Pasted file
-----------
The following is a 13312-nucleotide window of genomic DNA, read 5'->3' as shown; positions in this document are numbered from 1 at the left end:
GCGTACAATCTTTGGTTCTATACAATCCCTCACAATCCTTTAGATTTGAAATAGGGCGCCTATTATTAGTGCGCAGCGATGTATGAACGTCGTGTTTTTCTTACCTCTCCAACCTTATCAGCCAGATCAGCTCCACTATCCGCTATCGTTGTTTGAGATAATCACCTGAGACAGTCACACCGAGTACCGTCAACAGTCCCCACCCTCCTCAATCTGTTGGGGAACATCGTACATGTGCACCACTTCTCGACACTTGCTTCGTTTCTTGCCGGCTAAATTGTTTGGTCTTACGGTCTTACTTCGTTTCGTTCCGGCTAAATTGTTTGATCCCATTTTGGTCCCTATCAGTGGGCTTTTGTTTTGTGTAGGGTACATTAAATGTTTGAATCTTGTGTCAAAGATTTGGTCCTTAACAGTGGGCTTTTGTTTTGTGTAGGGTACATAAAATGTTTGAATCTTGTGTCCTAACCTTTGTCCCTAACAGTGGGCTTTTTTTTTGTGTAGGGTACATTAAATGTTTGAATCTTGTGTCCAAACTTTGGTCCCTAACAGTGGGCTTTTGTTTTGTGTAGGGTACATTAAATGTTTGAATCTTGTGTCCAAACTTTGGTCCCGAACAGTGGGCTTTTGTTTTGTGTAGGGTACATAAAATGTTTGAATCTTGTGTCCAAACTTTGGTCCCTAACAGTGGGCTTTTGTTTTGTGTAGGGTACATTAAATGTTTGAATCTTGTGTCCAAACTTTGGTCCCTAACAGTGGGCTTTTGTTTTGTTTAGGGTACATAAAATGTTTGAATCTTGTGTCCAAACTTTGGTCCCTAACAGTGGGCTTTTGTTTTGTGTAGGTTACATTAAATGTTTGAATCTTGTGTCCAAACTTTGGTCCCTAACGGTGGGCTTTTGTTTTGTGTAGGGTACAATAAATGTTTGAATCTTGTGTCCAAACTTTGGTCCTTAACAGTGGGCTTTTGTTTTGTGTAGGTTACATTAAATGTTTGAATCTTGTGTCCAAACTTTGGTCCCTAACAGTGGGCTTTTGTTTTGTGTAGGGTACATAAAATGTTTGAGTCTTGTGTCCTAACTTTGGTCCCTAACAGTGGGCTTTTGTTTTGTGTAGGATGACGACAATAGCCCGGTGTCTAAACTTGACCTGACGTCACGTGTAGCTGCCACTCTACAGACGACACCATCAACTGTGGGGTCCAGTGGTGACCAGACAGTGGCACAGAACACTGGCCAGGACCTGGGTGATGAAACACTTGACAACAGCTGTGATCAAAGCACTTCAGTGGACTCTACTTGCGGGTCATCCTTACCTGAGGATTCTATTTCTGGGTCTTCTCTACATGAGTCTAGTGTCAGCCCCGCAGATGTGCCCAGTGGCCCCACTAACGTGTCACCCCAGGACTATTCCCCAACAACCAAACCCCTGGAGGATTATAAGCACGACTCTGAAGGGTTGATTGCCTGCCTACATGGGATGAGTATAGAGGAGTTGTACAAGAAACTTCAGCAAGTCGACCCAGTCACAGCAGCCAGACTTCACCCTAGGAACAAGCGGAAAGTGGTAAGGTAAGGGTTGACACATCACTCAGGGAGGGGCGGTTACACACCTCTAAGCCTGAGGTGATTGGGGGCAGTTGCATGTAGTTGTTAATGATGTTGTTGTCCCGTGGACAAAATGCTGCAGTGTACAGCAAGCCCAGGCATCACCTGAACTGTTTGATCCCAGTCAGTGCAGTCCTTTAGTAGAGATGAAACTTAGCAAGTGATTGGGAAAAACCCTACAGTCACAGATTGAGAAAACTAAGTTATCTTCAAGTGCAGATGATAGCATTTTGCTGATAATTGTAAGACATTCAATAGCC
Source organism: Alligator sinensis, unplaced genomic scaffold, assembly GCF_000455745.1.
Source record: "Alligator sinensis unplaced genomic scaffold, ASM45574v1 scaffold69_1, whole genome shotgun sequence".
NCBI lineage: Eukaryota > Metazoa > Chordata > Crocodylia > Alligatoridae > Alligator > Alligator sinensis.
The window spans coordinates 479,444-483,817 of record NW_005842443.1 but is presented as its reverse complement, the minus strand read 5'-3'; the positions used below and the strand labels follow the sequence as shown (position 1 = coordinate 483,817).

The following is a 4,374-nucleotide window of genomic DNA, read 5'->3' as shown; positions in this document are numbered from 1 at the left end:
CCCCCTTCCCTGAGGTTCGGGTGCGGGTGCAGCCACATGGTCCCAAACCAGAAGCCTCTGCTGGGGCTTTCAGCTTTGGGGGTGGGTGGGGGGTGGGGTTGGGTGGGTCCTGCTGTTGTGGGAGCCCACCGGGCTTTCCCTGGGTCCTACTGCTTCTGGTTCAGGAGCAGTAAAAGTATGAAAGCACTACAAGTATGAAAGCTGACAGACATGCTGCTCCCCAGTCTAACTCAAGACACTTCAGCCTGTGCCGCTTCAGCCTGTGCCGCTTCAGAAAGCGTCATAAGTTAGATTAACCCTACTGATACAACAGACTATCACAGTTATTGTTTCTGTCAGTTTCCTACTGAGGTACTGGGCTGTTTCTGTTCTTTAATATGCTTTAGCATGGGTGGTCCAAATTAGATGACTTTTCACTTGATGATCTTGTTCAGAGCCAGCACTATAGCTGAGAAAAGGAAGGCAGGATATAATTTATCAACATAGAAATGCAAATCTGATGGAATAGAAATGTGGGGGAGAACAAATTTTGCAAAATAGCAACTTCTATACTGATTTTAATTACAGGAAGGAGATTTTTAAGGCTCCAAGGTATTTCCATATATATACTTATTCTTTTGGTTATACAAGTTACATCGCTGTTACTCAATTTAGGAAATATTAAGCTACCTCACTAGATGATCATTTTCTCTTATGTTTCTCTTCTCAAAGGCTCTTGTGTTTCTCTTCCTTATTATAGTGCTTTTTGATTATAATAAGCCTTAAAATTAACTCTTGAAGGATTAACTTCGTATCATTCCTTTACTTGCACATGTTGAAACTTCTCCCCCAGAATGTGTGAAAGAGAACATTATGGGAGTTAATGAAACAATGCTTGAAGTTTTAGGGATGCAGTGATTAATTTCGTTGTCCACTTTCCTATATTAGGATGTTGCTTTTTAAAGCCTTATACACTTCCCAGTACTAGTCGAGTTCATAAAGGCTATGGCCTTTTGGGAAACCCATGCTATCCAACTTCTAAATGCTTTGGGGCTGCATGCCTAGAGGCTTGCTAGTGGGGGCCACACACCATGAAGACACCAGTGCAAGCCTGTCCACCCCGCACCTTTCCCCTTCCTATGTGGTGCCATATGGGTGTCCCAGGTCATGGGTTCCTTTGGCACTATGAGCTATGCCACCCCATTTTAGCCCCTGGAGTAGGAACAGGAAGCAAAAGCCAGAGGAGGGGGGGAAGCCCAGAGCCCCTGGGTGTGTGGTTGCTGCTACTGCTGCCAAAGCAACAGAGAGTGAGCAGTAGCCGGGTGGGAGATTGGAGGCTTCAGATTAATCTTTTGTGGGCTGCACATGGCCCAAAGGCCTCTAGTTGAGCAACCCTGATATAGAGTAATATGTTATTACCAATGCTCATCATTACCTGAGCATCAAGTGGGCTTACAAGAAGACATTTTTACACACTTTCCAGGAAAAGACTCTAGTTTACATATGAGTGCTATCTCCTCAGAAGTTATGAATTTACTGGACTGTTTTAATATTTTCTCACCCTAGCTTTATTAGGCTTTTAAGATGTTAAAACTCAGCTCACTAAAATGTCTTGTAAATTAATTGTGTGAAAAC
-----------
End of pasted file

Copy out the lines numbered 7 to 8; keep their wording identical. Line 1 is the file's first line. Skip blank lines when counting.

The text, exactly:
The following is a 4,374-nucleotide window of genomic DNA, read 5'->3' as shown; positions in this document are numbered from 1 at the left end:
CCCCCTTCCCTGAGGTTCGGGTGCGGGTGCAGCCACATGGTCCCAAACCAGAAGCCTCTGCTGGGGCTTTCAGCTTTGGGGGTGGGTGGGGGGTGGGGTTGGGTGGGTCCTGCTGTTGTGGGAGCCCACCGGGCTTTCCCTGGGTCCTACTGCTTCTGGTTCAGGAGCAGTAAAAGTATGAAAGCACTACAAGTATGAAAGCTGACAGACATGCTGCTCCCCAGTCTAACTCAAGACACTTCAGCCTGTGCCGCTTCAGCCTGTGCCGCTTCAGAAAGCGTCATAAGTTAGATTAACCCTACTGATACAACAGACTATCACAGTTATTGTTTCTGTCAGTTTCCTACTGAGGTACTGGGCTGTTTCTGTTCTTTAATATGCTTTAGCATGGGTGGTCCAAATTAGATGACTTTTCACTTGATGATCTTGTTCAGAGCCAGCACTATAGCTGAGAAAAGGAAGGCAGGATATAATTTATCAACATAGAAATGCAAATCTGATGGAATAGAAATGTGGGGGAGAACAAATTTTGCAAAATAGCAACTTCTATACTGATTTTAATTACAGGAAGGAGATTTTTAAGGCTCCAAGGTATTTCCATATATATACTTATTCTTTTGGTTATACAAGTTACATCGCTGTTACTCAATTTAGGAAATATTAAGCTACCTCACTAGATGATCATTTTCTCTTATGTTTCTCTTCTCAAAGGCTCTTGTGTTTCTCTTCCTTATTATAGTGCTTTTTGATTATAATAAGCCTTAAAATTAACTCTTGAAGGATTAACTTCGTATCATTCCTTTACTTGCACATGTTGAAACTTCTCCCCCAGAATGTGTGAAAGAGAACATTATGGGAGTTAATGAAACAATGCTTGAAGTTTTAGGGATGCAGTGATTAATTTCGTTGTCCACTTTCCTATATTAGGATGTTGCTTTTTAAAGCCTTATACACTTCCCAGTACTAGTCGAGTTCATAAAGGCTATGGCCTTTTGGGAAACCCATGCTATCCAACTTCTAAATGCTTTGGGGCTGCATGCCTAGAGGCTTGCTAGTGGGGGCCACACACCATGAAGACACCAGTGCAAGCCTGTCCACCCCGCACCTTTCCCCTTCCTATGTGGTGCCATATGGGTGTCCCAGGTCATGGGTTCCTTTGGCACTATGAGCTATGCCACCCCATTTTAGCCCCTGGAGTAGGAACAGGAAGCAAAAGCCAGAGGAGGGGGGGAAGCCCAGAGCCCCTGGGTGTGTGGTTGCTGCTACTGCTGCCAAAGCAACAGAGAGTGAGCAGTAGCCGGGTGGGAGATTGGAGGCTTCAGATTAATCTTTTGTGGGCTGCACATGGCCCAAAGGCCTCTAGTTGAGCAACCCTGATATAGAGTAATATGTTATTACCAATGCTCATCATTACCTGAGCATCAAGTGGGCTTACAAGAAGACATTTTTACACACTTTCCAGGAAAAGACTCTAGTTTACATATGAGTGCTATCTCCTCAGAAGTTATGAATTTACTGGACTGTTTTAATATTTTCTCACCCTAGCTTTATTAGGCTTTTAAGATGTTAAAACTCAGCTCACTAAAATGTCTTGTAAATTAATTGTGTGAAAAC